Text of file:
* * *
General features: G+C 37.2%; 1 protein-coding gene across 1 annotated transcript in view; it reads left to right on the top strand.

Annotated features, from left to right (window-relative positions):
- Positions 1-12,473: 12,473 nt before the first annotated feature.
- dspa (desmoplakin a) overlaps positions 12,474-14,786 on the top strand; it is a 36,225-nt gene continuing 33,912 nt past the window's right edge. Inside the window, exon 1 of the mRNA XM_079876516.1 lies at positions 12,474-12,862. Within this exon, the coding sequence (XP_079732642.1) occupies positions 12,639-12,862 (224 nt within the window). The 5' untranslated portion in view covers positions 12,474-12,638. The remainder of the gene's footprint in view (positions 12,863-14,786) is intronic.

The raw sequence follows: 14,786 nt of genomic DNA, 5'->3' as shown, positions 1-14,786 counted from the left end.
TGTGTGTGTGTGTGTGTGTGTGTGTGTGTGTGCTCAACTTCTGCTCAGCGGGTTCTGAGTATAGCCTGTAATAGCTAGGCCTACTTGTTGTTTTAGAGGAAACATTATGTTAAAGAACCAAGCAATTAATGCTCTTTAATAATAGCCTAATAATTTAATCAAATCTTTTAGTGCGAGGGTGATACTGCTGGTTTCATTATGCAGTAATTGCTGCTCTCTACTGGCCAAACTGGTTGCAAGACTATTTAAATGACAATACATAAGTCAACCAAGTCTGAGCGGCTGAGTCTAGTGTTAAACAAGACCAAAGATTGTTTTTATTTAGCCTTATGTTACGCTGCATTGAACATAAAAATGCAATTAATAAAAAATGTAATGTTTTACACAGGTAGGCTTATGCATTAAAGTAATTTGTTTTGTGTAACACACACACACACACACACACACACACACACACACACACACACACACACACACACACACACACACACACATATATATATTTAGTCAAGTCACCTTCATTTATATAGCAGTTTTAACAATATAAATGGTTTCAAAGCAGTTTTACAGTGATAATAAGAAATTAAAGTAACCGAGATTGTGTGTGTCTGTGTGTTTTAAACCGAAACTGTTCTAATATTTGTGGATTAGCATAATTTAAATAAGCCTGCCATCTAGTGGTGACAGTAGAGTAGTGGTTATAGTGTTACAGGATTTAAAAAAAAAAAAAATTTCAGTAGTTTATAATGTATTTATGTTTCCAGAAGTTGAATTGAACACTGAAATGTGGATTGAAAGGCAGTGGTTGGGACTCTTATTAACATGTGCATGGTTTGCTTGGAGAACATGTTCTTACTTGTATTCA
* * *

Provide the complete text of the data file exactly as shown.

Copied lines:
General features: G+C 37.2%; 1 protein-coding gene across 1 annotated transcript in view; it reads left to right on the top strand.

Annotated features, from left to right (window-relative positions):
- Positions 1-12,473: 12,473 nt before the first annotated feature.
- dspa (desmoplakin a) overlaps positions 12,474-14,786 on the top strand; it is a 36,225-nt gene continuing 33,912 nt past the window's right edge. Inside the window, exon 1 of the mRNA XM_079876516.1 lies at positions 12,474-12,862. Within this exon, the coding sequence (XP_079732642.1) occupies positions 12,639-12,862 (224 nt within the window). The 5' untranslated portion in view covers positions 12,474-12,638. The remainder of the gene's footprint in view (positions 12,863-14,786) is intronic.

The raw sequence follows: 14,786 nt of genomic DNA, 5'->3' as shown, positions 1-14,786 counted from the left end.
TGTGTGTGTGTGTGTGTGTGTGTGTGTGTGTGCTCAACTTCTGCTCAGCGGGTTCTGAGTATAGCCTGTAATAGCTAGGCCTACTTGTTGTTTTAGAGGAAACATTATGTTAAAGAACCAAGCAATTAATGCTCTTTAATAATAGCCTAATAATTTAATCAAATCTTTTAGTGCGAGGGTGATACTGCTGGTTTCATTATGCAGTAATTGCTGCTCTCTACTGGCCAAACTGGTTGCAAGACTATTTAAATGACAATACATAAGTCAACCAAGTCTGAGCGGCTGAGTCTAGTGTTAAACAAGACCAAAGATTGTTTTTATTTAGCCTTATGTTACGCTGCATTGAACATAAAAATGCAATTAATAAAAAATGTAATGTTTTACACAGGTAGGCTTATGCATTAAAGTAATTTGTTTTGTGTAACACACACACACACACACACACACACACACACACACACACACACACACACACACACACACACACACACACATATATATATTTAGTCAAGTCACCTTCATTTATATAGCAGTTTTAACAATATAAATGGTTTCAAAGCAGTTTTACAGTGATAATAAGAAATTAAAGTAACCGAGATTGTGTGTGTCTGTGTGTTTTAAACCGAAACTGTTCTAATATTTGTGGATTAGCATAATTTAAATAAGCCTGCCATCTAGTGGTGACAGTAGAGTAGTGGTTATAGTGTTACAGGATTTAAAAAAAAAAAAAATTTCAGTAGTTTATAATGTATTTATGTTTCCAGAAGTTGAATTGAACACTGAAATGTGGATTGAAAGGCAGTGGTTGGGACTCTTATTAACATGTGCATGGTTTGCTTGGAGAACATGTTCTTACTTGTATTCA